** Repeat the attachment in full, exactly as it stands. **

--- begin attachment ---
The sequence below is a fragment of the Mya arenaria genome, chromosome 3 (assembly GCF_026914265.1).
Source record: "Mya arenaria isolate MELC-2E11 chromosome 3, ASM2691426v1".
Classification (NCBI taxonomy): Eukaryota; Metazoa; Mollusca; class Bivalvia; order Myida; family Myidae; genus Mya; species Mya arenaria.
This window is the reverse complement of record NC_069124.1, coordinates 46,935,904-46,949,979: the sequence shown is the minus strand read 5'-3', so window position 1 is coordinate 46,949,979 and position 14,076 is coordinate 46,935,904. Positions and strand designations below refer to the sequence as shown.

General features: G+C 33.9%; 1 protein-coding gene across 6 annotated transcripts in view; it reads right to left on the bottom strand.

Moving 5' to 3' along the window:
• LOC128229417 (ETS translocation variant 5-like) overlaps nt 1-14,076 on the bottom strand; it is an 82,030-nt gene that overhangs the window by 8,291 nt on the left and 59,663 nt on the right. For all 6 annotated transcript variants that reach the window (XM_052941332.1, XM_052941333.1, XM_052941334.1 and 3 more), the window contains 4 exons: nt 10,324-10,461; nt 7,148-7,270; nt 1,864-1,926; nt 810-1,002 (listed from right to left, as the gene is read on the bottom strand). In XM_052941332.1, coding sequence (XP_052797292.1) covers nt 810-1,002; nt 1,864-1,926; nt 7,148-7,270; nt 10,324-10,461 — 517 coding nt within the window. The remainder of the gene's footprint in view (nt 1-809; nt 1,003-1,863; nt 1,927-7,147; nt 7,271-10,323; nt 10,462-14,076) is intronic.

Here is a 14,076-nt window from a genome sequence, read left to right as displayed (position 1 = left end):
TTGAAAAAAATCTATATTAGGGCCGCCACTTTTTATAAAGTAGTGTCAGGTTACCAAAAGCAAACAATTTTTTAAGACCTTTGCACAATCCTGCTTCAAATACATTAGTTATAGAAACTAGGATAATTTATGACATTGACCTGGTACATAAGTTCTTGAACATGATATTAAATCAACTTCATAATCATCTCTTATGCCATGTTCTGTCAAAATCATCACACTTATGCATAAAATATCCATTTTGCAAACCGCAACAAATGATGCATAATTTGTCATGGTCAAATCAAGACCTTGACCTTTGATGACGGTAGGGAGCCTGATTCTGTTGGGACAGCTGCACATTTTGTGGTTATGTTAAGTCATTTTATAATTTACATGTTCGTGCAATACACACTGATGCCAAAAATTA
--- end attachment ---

The sequence below is a fragment of the Mya arenaria genome, chromosome 3 (assembly GCF_026914265.1).
Source record: "Mya arenaria isolate MELC-2E11 chromosome 3, ASM2691426v1".
Classification (NCBI taxonomy): Eukaryota; Metazoa; Mollusca; class Bivalvia; order Myida; family Myidae; genus Mya; species Mya arenaria.
This window is the reverse complement of record NC_069124.1, coordinates 46,935,904-46,949,979: the sequence shown is the minus strand read 5'-3', so window position 1 is coordinate 46,949,979 and position 14,076 is coordinate 46,935,904. Positions and strand designations below refer to the sequence as shown.

General features: G+C 33.9%; 1 protein-coding gene across 6 annotated transcripts in view; it reads right to left on the bottom strand.

Moving 5' to 3' along the window:
• LOC128229417 (ETS translocation variant 5-like) overlaps nt 1-14,076 on the bottom strand; it is an 82,030-nt gene that overhangs the window by 8,291 nt on the left and 59,663 nt on the right. For all 6 annotated transcript variants that reach the window (XM_052941332.1, XM_052941333.1, XM_052941334.1 and 3 more), the window contains 4 exons: nt 10,324-10,461; nt 7,148-7,270; nt 1,864-1,926; nt 810-1,002 (listed from right to left, as the gene is read on the bottom strand). In XM_052941332.1, coding sequence (XP_052797292.1) covers nt 810-1,002; nt 1,864-1,926; nt 7,148-7,270; nt 10,324-10,461 — 517 coding nt within the window. The remainder of the gene's footprint in view (nt 1-809; nt 1,003-1,863; nt 1,927-7,147; nt 7,271-10,323; nt 10,462-14,076) is intronic.

Here is a 14,076-nt window from a genome sequence, read left to right as displayed (position 1 = left end):
TTGAAAAAAATCTATATTAGGGCCGCCACTTTTTATAAAGTAGTGTCAGGTTACCAAAAGCAAACAATTTTTTAAGACCTTTGCACAATCCTGCTTCAAATACATTAGTTATAGAAACTAGGATAATTTATGACATTGACCTGGTACATAAGTTCTTGAACATGATATTAAATCAACTTCATAATCATCTCTTATGCCATGTTCTGTCAAAATCATCACACTTATGCATAAAATATCCATTTTGCAAACCGCAACAAATGATGCATAATTTGTCATGGTCAAATCAAGACCTTGACCTTTGATGACGGTAGGGAGCCTGATTCTGTTGGGACAGCTGCACATTTTGTGGTTATGTTAAGTCATTTTATAATTTACATGTTCGTGCAATACACACTGATGCCAAAAATTA